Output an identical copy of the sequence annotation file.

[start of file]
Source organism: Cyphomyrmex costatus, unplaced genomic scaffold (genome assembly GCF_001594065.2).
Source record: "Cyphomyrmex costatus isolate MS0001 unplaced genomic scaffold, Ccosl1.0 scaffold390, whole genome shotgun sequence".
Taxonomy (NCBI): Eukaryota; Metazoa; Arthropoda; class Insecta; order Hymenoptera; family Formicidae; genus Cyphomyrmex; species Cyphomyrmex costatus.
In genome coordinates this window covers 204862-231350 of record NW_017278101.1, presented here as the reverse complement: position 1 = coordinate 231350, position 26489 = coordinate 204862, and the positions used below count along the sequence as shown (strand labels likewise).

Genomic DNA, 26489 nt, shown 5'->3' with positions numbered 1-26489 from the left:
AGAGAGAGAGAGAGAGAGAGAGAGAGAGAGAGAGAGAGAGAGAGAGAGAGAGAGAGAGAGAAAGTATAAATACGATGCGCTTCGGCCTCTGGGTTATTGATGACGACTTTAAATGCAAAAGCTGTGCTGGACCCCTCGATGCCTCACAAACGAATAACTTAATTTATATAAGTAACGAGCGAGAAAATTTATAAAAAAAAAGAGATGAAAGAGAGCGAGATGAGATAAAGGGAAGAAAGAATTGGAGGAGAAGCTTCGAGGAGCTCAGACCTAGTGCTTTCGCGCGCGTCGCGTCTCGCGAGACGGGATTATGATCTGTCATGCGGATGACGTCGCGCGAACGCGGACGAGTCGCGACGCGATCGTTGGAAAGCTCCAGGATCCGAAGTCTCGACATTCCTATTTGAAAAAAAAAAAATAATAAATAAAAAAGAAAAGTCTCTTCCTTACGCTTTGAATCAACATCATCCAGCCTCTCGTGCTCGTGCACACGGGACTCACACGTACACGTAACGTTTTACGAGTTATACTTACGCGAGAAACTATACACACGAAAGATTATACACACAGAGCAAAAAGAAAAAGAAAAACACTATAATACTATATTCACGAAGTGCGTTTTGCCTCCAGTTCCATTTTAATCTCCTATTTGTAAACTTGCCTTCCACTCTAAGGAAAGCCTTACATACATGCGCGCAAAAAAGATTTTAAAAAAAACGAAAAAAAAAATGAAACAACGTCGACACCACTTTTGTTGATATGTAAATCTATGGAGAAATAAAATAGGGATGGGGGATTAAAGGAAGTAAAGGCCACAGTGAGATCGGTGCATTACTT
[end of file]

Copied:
Source organism: Cyphomyrmex costatus, unplaced genomic scaffold (genome assembly GCF_001594065.2).
Source record: "Cyphomyrmex costatus isolate MS0001 unplaced genomic scaffold, Ccosl1.0 scaffold390, whole genome shotgun sequence".
Taxonomy (NCBI): Eukaryota; Metazoa; Arthropoda; class Insecta; order Hymenoptera; family Formicidae; genus Cyphomyrmex; species Cyphomyrmex costatus.
In genome coordinates this window covers 204862-231350 of record NW_017278101.1, presented here as the reverse complement: position 1 = coordinate 231350, position 26489 = coordinate 204862, and the positions used below count along the sequence as shown (strand labels likewise).

Genomic DNA, 26489 nt, shown 5'->3' with positions numbered 1-26489 from the left:
AGAGAGAGAGAGAGAGAGAGAGAGAGAGAGAGAGAGAGAGAGAGAGAGAGAGAGAGAGAGAAAGTATAAATACGATGCGCTTCGGCCTCTGGGTTATTGATGACGACTTTAAATGCAAAAGCTGTGCTGGACCCCTCGATGCCTCACAAACGAATAACTTAATTTATATAAGTAACGAGCGAGAAAATTTATAAAAAAAAAGAGATGAAAGAGAGCGAGATGAGATAAAGGGAAGAAAGAATTGGAGGAGAAGCTTCGAGGAGCTCAGACCTAGTGCTTTCGCGCGCGTCGCGTCTCGCGAGACGGGATTATGATCTGTCATGCGGATGACGTCGCGCGAACGCGGACGAGTCGCGACGCGATCGTTGGAAAGCTCCAGGATCCGAAGTCTCGACATTCCTATTTGAAAAAAAAAAAATAATAAATAAAAAAGAAAAGTCTCTTCCTTACGCTTTGAATCAACATCATCCAGCCTCTCGTGCTCGTGCACACGGGACTCACACGTACACGTAACGTTTTACGAGTTATACTTACGCGAGAAACTATACACACGAAAGATTATACACACAGAGCAAAAAGAAAAAGAAAAACACTATAATACTATATTCACGAAGTGCGTTTTGCCTCCAGTTCCATTTTAATCTCCTATTTGTAAACTTGCCTTCCACTCTAAGGAAAGCCTTACATACATGCGCGCAAAAAAGATTTTAAAAAAAACGAAAAAAAAAATGAAACAACGTCGACACCACTTTTGTTGATATGTAAATCTATGGAGAAATAAAATAGGGATGGGGGATTAAAGGAAGTAAAGGCCACAGTGAGATCGGTGCATTACTT